How To Create Eye-Catching Images in 5 Minutes or Less #Semrushchat

Elena Terenteva

Oct 19, 20157 min read
Create Eye-Catching Images in 5 Minutes or Less

Visual content is a powerful instrument that can boost traffic and conversions. This is easily demonstrated by viewing a successful blog or the social media posts of leading companies. Although many understand the importance of images, a lot of bloggers and marketers find creating unique, relevant visuals difficult.

Are there any tools that can help? What images are more likely to engage your audience? Today we’re going to discuss some of the best techniques for creating and using visual content with the graphic design tool team and our other SEMrush chat participants.

Why does visual content matter?

Without further ado, let’s begin with question number one. A lot of people say images are important for engagement. But why is that? The first question applies to the very basics of content marketing.

Images grab users’ attention because they don’t require a lot of time to dig into. A lot of studies show that modern customers are more likely to respond to images than traditional textual content.

Another obstacle worth mentioning is that each user perceives things differently. Some are into books and long reads, some are fascinated by music and others are fond of video or images.

Social media posts will get more shares if followed by an image – many studies show that. A more SEO-related approach is to use images’ own meta tags to increase your page rankings in search engines for specific queries.

Bill Slawski ‏@bill_slawski added that images can increase content engagement by illustrating it in memorable ways, and Laurel Marcus ‏@ljmarcus noticed that sometimes visual media packs the 1-2 punch that text just doesn’t. You should consider its impact. Let’s sum up all these opinions with this phrase: a picture is worth a thousand words!


Are there any rules or ideas that help make a business-related image catchy? The next question is related to the anatomy of visual content.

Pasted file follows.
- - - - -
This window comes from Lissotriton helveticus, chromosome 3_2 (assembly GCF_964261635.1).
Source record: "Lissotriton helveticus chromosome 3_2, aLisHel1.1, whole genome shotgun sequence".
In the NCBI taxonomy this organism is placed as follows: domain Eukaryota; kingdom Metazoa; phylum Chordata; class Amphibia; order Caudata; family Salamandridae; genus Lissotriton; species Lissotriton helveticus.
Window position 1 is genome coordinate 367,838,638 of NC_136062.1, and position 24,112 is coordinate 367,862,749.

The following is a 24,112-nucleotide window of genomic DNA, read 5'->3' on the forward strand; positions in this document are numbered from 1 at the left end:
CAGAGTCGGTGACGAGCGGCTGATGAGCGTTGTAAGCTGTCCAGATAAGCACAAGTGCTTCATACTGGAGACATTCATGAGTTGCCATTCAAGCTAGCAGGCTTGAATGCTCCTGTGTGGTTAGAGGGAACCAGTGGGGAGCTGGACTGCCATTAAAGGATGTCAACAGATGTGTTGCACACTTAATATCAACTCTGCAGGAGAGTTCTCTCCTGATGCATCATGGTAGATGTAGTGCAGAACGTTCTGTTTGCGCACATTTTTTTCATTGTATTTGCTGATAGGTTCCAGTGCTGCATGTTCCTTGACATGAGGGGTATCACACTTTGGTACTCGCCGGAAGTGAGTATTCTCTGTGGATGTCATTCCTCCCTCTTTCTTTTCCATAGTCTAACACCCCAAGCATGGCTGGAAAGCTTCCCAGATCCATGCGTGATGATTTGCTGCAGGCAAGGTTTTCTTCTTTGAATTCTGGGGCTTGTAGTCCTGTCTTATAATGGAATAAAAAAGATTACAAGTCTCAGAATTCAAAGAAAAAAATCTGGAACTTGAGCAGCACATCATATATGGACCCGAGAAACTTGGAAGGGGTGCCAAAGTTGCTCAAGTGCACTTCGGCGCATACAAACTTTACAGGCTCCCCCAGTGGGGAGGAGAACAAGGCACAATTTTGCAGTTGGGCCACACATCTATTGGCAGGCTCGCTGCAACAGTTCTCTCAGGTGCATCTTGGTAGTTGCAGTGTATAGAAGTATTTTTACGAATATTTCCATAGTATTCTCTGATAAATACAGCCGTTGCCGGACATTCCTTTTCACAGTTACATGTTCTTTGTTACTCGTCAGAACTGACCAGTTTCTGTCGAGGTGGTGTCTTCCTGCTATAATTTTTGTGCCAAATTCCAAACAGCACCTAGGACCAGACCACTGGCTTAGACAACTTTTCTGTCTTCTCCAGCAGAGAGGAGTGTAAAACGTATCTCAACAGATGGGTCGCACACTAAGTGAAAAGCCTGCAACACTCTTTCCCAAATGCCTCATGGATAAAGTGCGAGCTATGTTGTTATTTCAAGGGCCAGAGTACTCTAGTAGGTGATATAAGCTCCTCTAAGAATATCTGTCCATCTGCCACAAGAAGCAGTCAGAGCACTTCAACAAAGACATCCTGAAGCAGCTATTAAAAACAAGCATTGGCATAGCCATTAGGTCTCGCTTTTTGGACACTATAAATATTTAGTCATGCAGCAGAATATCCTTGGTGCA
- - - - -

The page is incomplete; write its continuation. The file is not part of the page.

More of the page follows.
The main principles of creating a great image

Balance is the key. In fact, you do not expect a service or product to be good if it uses low quality photos, and the professionals at have kindly pointed this out.

Creating an image usually means spending a lot of time on photo stock sites or galleries, but as you may have noticed, most of them are filled with ordinary clipart and images. This implies the following rule:

Choosing an exclusive, non-ordinary image is the first step. Other participants also included relevancy as a rule of thumb for creating catchy visuals. A lot of studies have been done, and some of them cast doubt on the role of visual content.

Unique data and analysis often get into some public mass media to illustrate news or articles. This provides an excellent opportunity for PR interactions. Infographics can act act as a magnet for your audience if they’re designed well.

All in all, images are fuel for your blog or social media posts, but you should keep them simple, clear, unambiguous and emotional. Let’s recap with the best suggestions:


In a business environment, it’s not enough to simply pick the right image from your stock. Sometimes you need to add lines of text and combine several images. It’s time for a helping hand.

Visual content toolbox

Let’s open a typical visual content marketer toolbox and see what’s inside? Here are some examples.

Yes, Canva is one of the best indeed – think Photoshop’s power meets Shutterstock’s diversity and web interface agility! Here at SEMrush, we also use it very often for social media publications. Anything else?

Nice list, Janil! Photoshop and other Adobe applications are powerful tools for creating astonishing images, if you have some spare time. Let’s recap.


The next question has a lot in common with the previous. Obviously if you steal images for your site from other authors, sooner or later it will lead to complaints or even charges. What are the most popular free image stocks that marketers should use to avoid this?

Online resources for free imagesLet’s continue to delve into the typical toolkit of a visual content marketer.